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Part 3 – Closing day headaches: What to do when things go wrong?

 
Part 3 – Closing Day Headaches

While most real estate transactions close on time without any issues, there are those rare instances when things pop up on or before the closing date that can be quite stressful to both homebuyers and to sellers.

In part three of this three part series, we will identify a common instance and how the situation can play out.

Fact Situation 3 - Discovering problems on move in

There is nothing more disconcerting to homebuyers than for them to discover a problem in the home once they obtain the keys. In the relatively rare instance where this does arise, we usually learn after closing that the Seller had removed fixtures or appliances that they were intended to be included in the agreement or that there is some physical damage in the property or fixtures that did not exist (or was not noticed) when the Buyer first viewed the property. We also see situations where outstanding utility bills were not paid and instances where the Seller left old appliances behind or failed to remove garbage from the property. These situations leave the Buyer looking to his lawyer for an explanation and a satisfactory solution.

Unfortunately, the Buyer's lawyer is not in any legal position to insist upon a holdback of money from the Seller's lawyer prior to closing, making it virtually impossible to prevent these problems from arising. Any requirement for a monetary holdback prior to closing must be set out in the agreement of purchase and sale. Unfortunately, most Sellers and their realtors would not agree to such a provision, at least in Ottawa.

I always recommend that the Buyer clearly identify in the agreement every appliance or fixture that they want included and for every item to be excluded also be specified. If a home is cluttered or dirty, the agreement should specifically require a Seller to leave the home cleaned and vacuumed or to have any old furniture or appliances to be removed by a certain date. A warranty on the appliances should also be inserted.  Moreover, a Buyer should insist upon an opportunity to visit the property at least a few days before closing to view the state of the property. If there are issues that are discovered during that viewing, at least they may be brought to the lawyer's attention before closing in the hopes that a satisfactory solution can be negotiated.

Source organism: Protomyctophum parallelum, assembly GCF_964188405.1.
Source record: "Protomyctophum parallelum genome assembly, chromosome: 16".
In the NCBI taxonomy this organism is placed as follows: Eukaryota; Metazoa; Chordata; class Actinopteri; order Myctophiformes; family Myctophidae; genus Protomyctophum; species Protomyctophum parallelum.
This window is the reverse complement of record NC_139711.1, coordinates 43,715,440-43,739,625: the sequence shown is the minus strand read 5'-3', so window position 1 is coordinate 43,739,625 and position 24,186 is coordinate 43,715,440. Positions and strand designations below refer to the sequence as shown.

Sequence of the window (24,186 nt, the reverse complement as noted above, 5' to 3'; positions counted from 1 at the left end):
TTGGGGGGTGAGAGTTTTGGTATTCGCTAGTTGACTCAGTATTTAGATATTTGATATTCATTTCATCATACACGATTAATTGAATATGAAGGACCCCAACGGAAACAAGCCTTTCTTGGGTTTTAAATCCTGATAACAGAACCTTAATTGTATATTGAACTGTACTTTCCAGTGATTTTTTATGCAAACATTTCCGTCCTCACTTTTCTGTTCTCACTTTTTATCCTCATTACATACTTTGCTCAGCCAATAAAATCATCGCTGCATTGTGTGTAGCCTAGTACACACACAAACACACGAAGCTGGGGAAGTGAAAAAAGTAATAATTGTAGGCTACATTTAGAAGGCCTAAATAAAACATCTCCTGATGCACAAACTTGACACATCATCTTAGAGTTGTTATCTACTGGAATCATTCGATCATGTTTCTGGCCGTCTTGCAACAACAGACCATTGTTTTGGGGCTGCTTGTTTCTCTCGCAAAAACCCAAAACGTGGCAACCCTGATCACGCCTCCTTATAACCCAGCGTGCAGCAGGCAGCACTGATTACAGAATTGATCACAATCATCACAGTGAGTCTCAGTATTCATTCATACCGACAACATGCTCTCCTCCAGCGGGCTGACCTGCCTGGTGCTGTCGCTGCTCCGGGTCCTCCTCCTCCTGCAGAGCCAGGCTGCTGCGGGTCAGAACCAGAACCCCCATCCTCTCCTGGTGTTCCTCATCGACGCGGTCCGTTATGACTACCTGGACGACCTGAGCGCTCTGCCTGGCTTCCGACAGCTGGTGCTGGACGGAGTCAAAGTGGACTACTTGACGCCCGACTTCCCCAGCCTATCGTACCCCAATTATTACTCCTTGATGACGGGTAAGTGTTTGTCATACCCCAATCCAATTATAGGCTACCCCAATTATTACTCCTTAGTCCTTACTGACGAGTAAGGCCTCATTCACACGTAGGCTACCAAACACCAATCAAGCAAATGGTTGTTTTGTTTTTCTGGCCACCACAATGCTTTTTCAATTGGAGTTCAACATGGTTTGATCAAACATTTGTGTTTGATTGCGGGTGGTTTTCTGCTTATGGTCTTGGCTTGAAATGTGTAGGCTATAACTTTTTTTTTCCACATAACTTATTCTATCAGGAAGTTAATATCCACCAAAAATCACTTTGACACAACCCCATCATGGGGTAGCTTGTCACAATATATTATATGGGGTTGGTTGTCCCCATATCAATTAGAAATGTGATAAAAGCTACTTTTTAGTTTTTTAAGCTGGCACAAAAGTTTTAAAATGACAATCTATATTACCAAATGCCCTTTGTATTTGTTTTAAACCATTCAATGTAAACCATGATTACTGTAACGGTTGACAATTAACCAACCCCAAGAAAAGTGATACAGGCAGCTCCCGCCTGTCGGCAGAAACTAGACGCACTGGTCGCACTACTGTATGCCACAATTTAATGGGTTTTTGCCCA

I also recommend to my clients that upon taking possession of the home that they immediately run all faucets, toilets, and other appliances to ensure that they are in good working condition. If they are not working or they are damaged, then they should advise both their realtor and lawyer of the problem, pictures should be taken and, if necessary, a few estimates of repair obtained that can be forwarded to the Seller's lawyer. A written statement or affidavit from a realtor concerning the state of the property both before and after closing is also useful evidence to obtain. 

It is not advisable to wait more than a day or two to notify a Seller of any alleged damages that may be discovered. Otherwise it can be alleged that the appliances were in fact working on closing and that any such damage was caused by the Buyer. If there are any outstanding tax or utility bills that show up, these should also be forwarded to the lawyer for follow up and possible submission to the Title Insurance company who typically cover such liabilities for the Buyer.

In those cases where damages are discovered after closing, a demand letter can be sent by your lawyer, seeking compensation from the Seller. Some lawyers may charge for this additional service as such legal work may be considered  beyond the normal scope of a lawyer's retainer. This is because the lawyer's task is to convey good title to the property, not to guaranty that the appliances are working. In the event the Seller is unable or unwilling to compensate the Buyer, the only recourse is for the Buyer to pursue a claim in the Small Claims Court. Such court claims are relatively easy and inexpensive for a Buyer to pursue without the necessity of using a paralegal or a lawyer.

It goes without saying that it is never too early for a Buyer or a Seller to engage the services of a real estate lawyer in order to obtain information and advice that will help protect their interests before an Offer to purchase is negotiated. Alternatively, a provision can be inserted into the Offer that would make the agreement conditional upon your lawyer's review of the agreement. While there is never any guaranty that a newly purchased home will be problem free, there are certainly steps that can be taken to minimize the risk of a closing day headache.

 
Real Estate LawMark Habib